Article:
This is an Important Post for all Travellers Heading to Japan for the First Time!
Japan is a wonderful place full of many things such as great culture, great food, great temples, great fashion and great activities, but probably the greatest thing about Japan is, it has a great etiquette among its people.
Keep reading to discover how to travel in Japan using good etiquette when experiencing the country’s wonders and respecting its people.
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When traveling to other countries you really want to show some respect by following their customs, laws, and way of life. Don’t be one of these tourists that want to compare everything to their country and feel as though because they are on holidays they can just do what they want and how they want.
Nothing ticks me off more than being out on the town minding my own business and trying to blend into society a little when down the road comes some really loud tourists pretending that they are the most important people in the world, ignoring all and oblivious to their surroundings and acting really rude which could be offending the local people. But we know these guys don’t give a @#$% because they go home in 2 weeks. It’s not good enough, especially when traveling to the nicest most polite country in the world Japan.
20 ways to demonstrate Good Etiquette
Here is a list of 20 good etiquette practices while traveling around Japan and interacting with the people,
- Greetings – Bowing is a good practice a lot of foreigners forget about, especially when meeting and greeting. It doesn’t need to be a full-on bow, just a slight head bow will suffice for ultimate courtesy.
- Gift giving – Offering a small special gift from your home country to say thank you (especially if you are staying with locals), also small gifts for changes in seasons, moving house, or returning from a large trip are greatly appreciated.
Our experience here happened to occur the opposite way, my little 4-year-old girl was crying, (due to the other 2 boys probably) and we were trying to keep her motivated and get her to snap out of her dark place, when all of a sudden an older Japanese woman who was just passing by came up to her reached into her handbag pulled out a cute origami pack, gave it to her and then disappeared, now that is really kind.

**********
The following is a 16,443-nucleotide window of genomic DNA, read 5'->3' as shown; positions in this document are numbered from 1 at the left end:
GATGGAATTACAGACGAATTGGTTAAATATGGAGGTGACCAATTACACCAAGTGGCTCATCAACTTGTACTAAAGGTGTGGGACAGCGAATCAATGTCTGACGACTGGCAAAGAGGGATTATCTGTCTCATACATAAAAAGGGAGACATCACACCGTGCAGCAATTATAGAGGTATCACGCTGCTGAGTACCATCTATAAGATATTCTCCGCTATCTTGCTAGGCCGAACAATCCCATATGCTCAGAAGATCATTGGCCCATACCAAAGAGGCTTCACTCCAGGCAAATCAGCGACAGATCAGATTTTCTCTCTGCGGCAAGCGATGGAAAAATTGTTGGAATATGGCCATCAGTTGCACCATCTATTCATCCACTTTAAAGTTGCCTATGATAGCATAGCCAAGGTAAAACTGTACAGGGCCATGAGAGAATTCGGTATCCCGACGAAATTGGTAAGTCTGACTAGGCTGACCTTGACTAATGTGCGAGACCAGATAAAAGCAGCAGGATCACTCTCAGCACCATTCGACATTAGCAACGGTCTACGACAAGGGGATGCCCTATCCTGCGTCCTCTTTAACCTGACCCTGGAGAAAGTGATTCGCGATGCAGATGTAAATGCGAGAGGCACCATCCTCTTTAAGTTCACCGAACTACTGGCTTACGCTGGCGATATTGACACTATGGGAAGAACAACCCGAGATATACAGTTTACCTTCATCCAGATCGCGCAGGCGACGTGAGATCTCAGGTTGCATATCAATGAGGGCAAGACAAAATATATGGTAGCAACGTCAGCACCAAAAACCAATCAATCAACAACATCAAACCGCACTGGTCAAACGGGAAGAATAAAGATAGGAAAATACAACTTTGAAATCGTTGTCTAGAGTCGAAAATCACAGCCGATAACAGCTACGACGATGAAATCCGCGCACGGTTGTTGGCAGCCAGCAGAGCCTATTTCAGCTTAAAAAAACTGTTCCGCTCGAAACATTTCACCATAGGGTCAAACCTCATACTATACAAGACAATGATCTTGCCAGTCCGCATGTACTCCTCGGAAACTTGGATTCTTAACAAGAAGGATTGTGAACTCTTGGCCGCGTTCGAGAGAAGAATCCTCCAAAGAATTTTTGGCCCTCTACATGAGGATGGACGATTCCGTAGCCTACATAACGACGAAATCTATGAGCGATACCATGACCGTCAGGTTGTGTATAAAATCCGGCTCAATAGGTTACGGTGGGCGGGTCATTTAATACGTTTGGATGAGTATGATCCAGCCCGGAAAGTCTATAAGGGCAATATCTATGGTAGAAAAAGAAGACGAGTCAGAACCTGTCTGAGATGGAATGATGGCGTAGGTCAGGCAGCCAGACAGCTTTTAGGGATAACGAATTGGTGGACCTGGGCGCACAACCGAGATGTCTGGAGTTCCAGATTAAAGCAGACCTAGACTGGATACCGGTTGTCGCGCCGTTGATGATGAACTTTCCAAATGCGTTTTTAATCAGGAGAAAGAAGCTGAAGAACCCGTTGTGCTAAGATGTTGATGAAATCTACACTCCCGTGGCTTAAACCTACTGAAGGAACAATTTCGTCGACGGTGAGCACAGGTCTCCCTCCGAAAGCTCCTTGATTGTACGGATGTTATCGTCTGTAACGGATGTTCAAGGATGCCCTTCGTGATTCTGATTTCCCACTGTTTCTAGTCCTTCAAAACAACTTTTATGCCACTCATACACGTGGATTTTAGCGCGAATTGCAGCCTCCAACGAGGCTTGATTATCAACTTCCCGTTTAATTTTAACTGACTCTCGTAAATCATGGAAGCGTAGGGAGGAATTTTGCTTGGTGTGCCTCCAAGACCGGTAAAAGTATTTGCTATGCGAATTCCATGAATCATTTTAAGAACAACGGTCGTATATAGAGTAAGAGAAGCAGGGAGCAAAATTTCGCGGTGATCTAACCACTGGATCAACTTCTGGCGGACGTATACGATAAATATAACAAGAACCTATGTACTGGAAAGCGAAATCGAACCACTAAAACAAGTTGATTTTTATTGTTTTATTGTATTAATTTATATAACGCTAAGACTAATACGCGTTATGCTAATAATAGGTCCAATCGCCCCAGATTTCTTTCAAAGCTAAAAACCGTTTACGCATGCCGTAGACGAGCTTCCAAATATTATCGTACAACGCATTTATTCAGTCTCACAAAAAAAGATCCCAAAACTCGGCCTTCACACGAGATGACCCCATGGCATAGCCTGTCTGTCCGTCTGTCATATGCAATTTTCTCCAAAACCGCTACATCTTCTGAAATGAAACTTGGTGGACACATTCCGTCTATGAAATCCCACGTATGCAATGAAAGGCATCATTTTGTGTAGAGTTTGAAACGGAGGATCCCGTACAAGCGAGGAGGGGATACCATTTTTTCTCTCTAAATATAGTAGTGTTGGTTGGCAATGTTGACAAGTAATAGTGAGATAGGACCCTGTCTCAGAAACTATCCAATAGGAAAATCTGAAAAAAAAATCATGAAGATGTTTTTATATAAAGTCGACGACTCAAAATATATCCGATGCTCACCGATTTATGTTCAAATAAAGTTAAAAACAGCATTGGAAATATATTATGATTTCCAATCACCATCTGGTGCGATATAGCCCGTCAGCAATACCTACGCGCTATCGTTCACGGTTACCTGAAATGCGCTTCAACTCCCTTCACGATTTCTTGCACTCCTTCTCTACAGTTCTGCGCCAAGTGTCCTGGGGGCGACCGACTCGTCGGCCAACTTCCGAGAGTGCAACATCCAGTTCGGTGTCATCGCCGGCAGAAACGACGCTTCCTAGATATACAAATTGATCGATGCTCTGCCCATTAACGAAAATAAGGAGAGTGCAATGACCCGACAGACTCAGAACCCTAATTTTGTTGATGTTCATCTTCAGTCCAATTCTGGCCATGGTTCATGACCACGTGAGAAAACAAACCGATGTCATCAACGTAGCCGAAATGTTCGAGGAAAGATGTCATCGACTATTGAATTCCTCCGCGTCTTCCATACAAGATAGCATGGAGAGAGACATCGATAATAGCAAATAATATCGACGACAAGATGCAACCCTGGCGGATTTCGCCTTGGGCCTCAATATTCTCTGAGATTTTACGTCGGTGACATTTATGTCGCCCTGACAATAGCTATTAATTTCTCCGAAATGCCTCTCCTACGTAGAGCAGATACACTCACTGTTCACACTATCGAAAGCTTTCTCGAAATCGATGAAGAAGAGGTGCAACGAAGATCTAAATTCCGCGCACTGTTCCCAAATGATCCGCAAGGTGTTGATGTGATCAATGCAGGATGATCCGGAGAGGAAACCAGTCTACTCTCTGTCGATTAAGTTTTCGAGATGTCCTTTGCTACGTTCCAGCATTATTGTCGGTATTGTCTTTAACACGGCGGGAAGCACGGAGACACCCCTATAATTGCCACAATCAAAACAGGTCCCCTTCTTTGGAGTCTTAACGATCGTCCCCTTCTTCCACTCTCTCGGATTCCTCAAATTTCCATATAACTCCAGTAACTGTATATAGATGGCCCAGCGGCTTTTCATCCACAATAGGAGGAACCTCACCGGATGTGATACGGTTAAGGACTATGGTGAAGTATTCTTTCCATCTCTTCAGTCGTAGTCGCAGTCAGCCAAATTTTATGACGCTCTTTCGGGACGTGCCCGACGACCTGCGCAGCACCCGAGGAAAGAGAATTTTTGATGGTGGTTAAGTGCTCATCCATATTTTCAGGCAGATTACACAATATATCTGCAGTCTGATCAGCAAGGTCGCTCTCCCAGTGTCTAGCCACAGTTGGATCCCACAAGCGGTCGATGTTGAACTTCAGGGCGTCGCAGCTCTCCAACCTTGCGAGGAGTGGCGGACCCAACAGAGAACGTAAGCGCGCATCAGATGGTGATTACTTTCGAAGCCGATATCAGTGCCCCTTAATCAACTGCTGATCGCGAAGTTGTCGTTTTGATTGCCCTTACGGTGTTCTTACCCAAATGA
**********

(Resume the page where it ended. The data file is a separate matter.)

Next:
- Handling gifts – When giving and receiving gifts it is polite and good etiquette to use both your hands.
- Shoes off – Shoes off when entering certain buildings, especially if you see rows or shelves of footwear at the entrance to the foyer. You may just have to wear socks or if slippers are available, wear those.
- Entering a home – Always take your shoes off before entering a private building such as a home or temple halls. Some particular restaurants with straw matting for a floor, certain hostels, and hotels and certain historic sites also require you to remove your shoes before entering.
- Eating Food – When using chopsticks do not leave them standing upright in a bowl of rice or noodles, avoid playing with y0ur chopsticks, such as using them to drum, scratch your back, waving people over etc. Eat everything that is presented to you, don’t try to modify dishes, if you don’t like something just be polite and avoid any type of conflict.
- Smoking – Is allowed in some restaurants and cafes, but not everywhere outdoors. It is illegal to light up in certain public places and on certain streets in Japan, so be careful and follow the signs.